Mental Health Awareness Week 2018

Written by Vicky Mulchinock on . Posted in mental health

Mental Health Awareness Week 2018

It’s Mental Health Awareness Week next week which makes it the perfect opportunity to review workplace health and wellbeing and think about what more employers could be doing to create, and promote, a culture of acceptance around mental health.

While the majority of work-related stress is attributed to workload, around 1 in 7 people say it is due to a lack of support despite EAPs being the most popular wellbeing initiative provided by employers in the UK. So why the disparity? “While awareness is growing, there’s still a significant disconnect between the EAP services already being provided by organisation to support workplace stress and wellbeing and awareness among employees,” explains EAPA UK chair, Neil Mountford. “There are a number of issues at play that are focused around a lack of understanding of what an EAP is and how it can help but also employee concerns about the confidentiality of these types of services. If employers are serious about creating mentally healthy workplaces, a good first step is dispelling the myths and improving the knowledge that exists around EAPs within their organisation.”

This starts with educating managers about the EAP and its services so that they can better communicate this to their teams and signpost more effectively when needed. Organisations could also think about hosting regular EAP awareness and mental health education sessions. By improving knowledge around EAPs, employers can help increase usage of the service and help mitigate mental health issues from escalating to the level of requiring clinical intervention and time away from work.

“We would encourage employers to talk to their EAP providers about working together to develop tailored communications and education sessions to increase knowledge and awareness around the wide range of services provided by EAPs. Organisations that do this will see the long term benefits of a successful EAP and the positive impact of employees wellbeing on the organisation through improved productivity and fewer days lost to mental ill health,” said Neil.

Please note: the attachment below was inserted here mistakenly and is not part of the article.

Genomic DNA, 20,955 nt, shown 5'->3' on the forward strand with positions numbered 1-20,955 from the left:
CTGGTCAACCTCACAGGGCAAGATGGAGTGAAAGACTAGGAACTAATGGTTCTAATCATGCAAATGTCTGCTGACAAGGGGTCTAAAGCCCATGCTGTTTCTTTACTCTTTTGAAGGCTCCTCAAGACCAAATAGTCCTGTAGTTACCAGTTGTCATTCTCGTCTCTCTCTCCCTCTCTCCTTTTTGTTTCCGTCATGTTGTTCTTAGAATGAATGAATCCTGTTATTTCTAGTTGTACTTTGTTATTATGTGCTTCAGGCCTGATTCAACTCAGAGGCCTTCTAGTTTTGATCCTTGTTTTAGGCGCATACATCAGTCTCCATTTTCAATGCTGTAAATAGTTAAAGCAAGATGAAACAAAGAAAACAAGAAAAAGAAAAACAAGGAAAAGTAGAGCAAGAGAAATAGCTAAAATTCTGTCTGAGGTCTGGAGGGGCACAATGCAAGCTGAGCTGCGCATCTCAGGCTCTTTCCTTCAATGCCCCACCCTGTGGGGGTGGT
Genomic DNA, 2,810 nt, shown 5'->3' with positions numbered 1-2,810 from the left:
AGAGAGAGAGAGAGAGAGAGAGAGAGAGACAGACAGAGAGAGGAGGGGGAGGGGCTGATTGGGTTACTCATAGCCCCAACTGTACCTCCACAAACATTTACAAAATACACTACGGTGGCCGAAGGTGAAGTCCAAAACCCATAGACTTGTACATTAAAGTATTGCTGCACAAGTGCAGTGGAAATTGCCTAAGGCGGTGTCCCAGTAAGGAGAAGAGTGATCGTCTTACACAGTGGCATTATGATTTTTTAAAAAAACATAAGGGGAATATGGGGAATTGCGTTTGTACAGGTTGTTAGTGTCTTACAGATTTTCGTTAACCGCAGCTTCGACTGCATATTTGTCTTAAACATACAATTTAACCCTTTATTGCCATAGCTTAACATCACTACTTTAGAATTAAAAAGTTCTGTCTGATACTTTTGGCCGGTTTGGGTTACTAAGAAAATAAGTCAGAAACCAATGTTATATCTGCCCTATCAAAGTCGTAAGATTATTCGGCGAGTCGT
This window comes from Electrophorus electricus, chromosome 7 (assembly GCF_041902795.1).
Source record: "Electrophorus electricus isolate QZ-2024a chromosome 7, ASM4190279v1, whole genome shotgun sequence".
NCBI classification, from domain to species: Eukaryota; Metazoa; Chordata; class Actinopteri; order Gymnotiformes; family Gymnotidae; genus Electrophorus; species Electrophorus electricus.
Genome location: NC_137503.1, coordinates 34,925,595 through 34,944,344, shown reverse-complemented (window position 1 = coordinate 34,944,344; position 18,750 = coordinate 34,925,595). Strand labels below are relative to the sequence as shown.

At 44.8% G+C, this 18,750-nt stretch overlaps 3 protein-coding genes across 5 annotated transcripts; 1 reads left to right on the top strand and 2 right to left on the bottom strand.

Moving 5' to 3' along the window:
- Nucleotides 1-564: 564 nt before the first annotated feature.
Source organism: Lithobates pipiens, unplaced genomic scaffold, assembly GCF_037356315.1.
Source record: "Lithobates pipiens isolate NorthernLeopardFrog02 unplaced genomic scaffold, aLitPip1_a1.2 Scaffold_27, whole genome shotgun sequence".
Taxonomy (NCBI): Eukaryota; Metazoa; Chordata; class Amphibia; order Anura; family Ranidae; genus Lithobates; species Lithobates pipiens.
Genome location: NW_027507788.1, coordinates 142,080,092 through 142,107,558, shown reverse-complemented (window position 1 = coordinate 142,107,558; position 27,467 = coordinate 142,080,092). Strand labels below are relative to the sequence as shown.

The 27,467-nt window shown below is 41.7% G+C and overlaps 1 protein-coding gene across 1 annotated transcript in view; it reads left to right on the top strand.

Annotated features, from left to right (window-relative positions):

So if take-up of your EAP is low, Mental Health Awareness Week could be the perfect opportunity to start educating employees about what an EAP is and the different ways it can help.

Mental health is the number one concern for UK CEOs

Written by Vicky Mulchinock on . Posted in mental health

Mental health is the number one concern for UK CEOs

Mental health in the workplace is the top priority for almost three in five (60%) CEOs in the UK and the area of employee wellbeing with which their Board is most concerned, according to a new report, Employee Wellbeing Research 2018 from Reward & Employee Benefits Association (REBA) in association with Punter Southall Health & Protection.

The report found that just one in six (16%) employers have a defined mental health strategy in place, however over a third (37%) plan to introduce one in the next 12 months and a further quarter (26%) by 2020. And while wellbeing spending rose in 2017 and is expected to rise further in 2018, it remains relatively low, with a median spend of just £26 to £50 per year per employee, even at organisations with a wellbeing strategy in place.

Employee Assistance Programmes (EAP) continue to be the most popular wellbeing initiative, offered by more than nine in ten (93%) organisations and looking at long-term trends, the report shows that EAPs have also steadily increased in popularity over the past three years.

“It is encouraging that EAPs are so well established but we would urge employers to take this a step further and look at how their EAP can better support their mental health strategy. All too often EAPs are seen only as a counselling service for employees but this is just one part of the support and service that EAPs can offer. Many EAPs can play an important role in identifying the issues preventing an organisation from managing mental health effectively through risk assessments and stress audits. They can also provide mental health first aid training and coaching specifically designed to support line managers in managing mental health in the workplace,” said Neil Mountford, chair of the UK Employee Assistance Association.

A key issue uncovered by this latest research from REBA is that the wellbeing programmes are not being driven by the board. Less than one in ten (8%) say the board actively drives the organisation’s wellbeing agenda and one in twenty (5%) say their board has little or no interest in employee wellbeing.

“It is positive that employers are now talking more openly about mental health but concerning that so few strategies are being driven by the board. Fostering a culture of acceptance around mental health requires a long term cultural shift in attitudes and approach and in our experience, the most effective way to do this is to ensure it is openly championed by senior management so that it becomes embedded in the company’s values,” said Neil.